There are four basic styles of tents.
A tent that features a set of individual poles arranged beneath the fabric roof to support and define the shape of the structure. The fabric roof is tensioned over the poles and attached to ropes and/or cables at designated spots around the fabric’s edges. The ropes/cables are anchored to the ground using stakes, augers or weights around the perimeter of the tent. Pole-supported tents are the grandfather of the tent industry, and were once the only type of tent available. Though they have lost ground to newer designs, pole-supported tents remain popular in the United States and are still considered an important part of most tent rental inventories.
A tent with an assembled framework made of aluminum or steel pipes that supports the fabric roof and defines the shape of the structure. The rigid framework allows the tent to be free standing without additional support, but requires the same rope or cable anchoring system as a pole-supported tent to hold it in place, as specified by applicable fire or building codes. Pipe frame-supported tents are popular for events that require smaller tents. Most manufacturers make units as small as 10 feet by 10 feet that are easy to set up and tear down. They are also suitable for smaller events that require few, if any interior obstruction since the frame system makes interior supports unnecessary. Pipe frame-supported tents are available in a wide variety of styles and sizes.
Box-beam frame-supported tent (clearspan)
A type of tent that features an assembled framework of box beam (or I-beam) arches that support the fabric roof and define the shape of the structure in much the same way as a pipe frame-supported tent. The stronger construction of the aluminum or steelbox-beam frame makes these tents suitable for larger or longer-term applications than other types of tents. The box-beam framework also allows for large areas of unobstructed “clear span” space beneath the fabric roof. The larger structures require heavy equipment because of the size and weight of their parts. Popular in Europe, these tents come in widths ranging from 40-200 feet wide.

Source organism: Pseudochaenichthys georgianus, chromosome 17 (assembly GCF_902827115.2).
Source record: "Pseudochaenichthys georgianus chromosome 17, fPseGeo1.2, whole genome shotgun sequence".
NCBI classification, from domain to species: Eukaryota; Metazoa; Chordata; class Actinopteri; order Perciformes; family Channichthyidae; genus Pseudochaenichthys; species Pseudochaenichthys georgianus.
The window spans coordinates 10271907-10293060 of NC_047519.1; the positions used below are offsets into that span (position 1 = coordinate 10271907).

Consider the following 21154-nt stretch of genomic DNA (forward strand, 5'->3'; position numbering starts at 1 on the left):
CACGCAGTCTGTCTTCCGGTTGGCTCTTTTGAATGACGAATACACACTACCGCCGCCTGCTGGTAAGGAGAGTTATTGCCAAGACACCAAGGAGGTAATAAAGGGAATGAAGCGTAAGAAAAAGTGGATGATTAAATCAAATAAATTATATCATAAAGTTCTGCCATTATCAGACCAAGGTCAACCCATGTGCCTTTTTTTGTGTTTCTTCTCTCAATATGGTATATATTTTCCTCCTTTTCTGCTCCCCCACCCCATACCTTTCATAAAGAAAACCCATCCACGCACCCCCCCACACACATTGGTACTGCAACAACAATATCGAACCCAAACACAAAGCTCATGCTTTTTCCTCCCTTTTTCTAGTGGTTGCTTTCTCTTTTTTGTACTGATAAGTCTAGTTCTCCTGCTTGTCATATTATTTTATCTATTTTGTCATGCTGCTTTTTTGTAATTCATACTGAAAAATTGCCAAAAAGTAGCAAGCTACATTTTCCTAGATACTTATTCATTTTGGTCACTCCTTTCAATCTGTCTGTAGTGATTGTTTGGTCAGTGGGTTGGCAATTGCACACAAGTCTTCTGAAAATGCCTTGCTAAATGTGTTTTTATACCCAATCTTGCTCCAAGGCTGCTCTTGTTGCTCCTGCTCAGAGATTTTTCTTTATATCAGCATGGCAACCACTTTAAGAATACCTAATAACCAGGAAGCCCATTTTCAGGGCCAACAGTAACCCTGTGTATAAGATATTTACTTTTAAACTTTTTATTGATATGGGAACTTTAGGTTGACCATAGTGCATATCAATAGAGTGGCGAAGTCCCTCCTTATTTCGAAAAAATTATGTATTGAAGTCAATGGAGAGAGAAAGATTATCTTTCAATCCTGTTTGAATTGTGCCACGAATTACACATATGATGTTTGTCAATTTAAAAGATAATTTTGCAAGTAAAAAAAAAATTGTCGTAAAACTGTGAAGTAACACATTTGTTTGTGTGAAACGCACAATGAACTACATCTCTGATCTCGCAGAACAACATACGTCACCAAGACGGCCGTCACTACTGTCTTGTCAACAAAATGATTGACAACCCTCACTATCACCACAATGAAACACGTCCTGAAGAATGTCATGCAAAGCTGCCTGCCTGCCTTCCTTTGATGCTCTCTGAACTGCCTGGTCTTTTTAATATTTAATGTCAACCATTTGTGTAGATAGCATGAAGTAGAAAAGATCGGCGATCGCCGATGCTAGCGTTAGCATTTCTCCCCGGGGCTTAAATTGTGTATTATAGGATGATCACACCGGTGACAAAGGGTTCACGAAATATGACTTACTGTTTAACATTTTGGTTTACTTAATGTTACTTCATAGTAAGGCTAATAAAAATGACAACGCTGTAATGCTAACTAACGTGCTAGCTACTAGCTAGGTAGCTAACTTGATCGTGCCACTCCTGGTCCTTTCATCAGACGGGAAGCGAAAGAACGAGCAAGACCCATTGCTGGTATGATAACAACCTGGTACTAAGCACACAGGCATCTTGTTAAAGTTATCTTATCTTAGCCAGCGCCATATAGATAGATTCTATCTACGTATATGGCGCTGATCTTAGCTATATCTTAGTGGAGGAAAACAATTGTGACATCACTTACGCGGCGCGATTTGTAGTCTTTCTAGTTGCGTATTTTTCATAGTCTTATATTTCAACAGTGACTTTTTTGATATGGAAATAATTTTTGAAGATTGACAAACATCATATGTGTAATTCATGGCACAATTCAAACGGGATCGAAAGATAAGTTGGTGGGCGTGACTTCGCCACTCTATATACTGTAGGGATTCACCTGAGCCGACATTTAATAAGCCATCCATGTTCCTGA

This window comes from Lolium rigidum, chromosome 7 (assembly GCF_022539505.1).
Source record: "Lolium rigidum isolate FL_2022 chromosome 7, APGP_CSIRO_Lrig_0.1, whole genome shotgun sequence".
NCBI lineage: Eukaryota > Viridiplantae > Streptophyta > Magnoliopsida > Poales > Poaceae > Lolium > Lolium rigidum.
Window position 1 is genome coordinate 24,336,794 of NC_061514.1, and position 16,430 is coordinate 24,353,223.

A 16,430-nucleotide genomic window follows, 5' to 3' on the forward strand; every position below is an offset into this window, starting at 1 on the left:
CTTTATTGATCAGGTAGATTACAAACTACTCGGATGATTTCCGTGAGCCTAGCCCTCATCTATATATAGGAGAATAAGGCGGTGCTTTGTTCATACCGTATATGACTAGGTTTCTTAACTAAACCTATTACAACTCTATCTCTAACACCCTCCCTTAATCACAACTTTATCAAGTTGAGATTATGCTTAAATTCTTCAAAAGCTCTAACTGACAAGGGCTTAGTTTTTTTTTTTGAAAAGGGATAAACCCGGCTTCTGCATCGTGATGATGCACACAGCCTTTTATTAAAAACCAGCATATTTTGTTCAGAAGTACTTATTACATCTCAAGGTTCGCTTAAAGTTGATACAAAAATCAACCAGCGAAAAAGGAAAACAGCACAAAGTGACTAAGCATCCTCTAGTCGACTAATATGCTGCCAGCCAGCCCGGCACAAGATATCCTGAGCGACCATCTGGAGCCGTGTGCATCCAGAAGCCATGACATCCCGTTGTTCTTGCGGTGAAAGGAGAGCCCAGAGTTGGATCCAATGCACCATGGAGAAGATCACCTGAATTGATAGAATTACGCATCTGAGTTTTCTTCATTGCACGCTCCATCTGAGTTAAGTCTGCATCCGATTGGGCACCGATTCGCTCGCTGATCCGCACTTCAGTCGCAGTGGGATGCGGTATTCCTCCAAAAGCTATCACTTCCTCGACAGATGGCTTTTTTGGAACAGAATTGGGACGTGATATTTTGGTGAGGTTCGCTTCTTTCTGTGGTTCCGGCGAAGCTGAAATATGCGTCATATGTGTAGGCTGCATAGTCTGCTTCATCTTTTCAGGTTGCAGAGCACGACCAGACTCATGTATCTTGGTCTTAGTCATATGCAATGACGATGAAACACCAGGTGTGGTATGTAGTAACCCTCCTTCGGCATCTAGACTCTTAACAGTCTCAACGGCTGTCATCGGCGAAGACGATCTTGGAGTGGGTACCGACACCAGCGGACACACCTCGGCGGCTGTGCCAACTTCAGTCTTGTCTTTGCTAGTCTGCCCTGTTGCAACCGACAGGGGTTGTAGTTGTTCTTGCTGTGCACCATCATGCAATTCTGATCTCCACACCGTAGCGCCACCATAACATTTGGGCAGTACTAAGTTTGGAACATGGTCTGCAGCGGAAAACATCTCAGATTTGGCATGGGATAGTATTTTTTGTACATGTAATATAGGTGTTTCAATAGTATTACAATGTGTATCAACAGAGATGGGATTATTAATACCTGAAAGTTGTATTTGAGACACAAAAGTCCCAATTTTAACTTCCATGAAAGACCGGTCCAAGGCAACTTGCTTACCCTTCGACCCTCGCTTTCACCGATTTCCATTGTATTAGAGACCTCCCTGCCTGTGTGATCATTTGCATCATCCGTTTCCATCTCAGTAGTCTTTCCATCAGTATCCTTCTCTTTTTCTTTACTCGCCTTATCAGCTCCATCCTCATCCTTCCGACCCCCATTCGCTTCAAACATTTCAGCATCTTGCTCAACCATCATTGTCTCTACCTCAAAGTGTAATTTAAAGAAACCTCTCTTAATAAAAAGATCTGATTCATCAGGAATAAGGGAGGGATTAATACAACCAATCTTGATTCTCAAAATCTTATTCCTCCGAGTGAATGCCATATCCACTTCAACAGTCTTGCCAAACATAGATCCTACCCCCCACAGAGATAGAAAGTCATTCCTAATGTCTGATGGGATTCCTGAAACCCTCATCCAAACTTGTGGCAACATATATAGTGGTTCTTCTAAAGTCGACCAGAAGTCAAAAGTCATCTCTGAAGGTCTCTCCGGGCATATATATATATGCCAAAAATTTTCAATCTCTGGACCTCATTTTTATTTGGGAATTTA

A type of tent that shares some characteristics with the pole-supported tent, but which relies more on the tensioning of the fabric roof for its structural integrity and shape. The use of tensioned fabric to resist applied loads and shape the fabric membrane means less of a traditional support structure is needed to maintain it. One of the more modern tent designs, tensile tents tend to be more curvilinear and sculpted in appearance than traditional tents. This type of tent can be mass-produced or custom-designed as needed.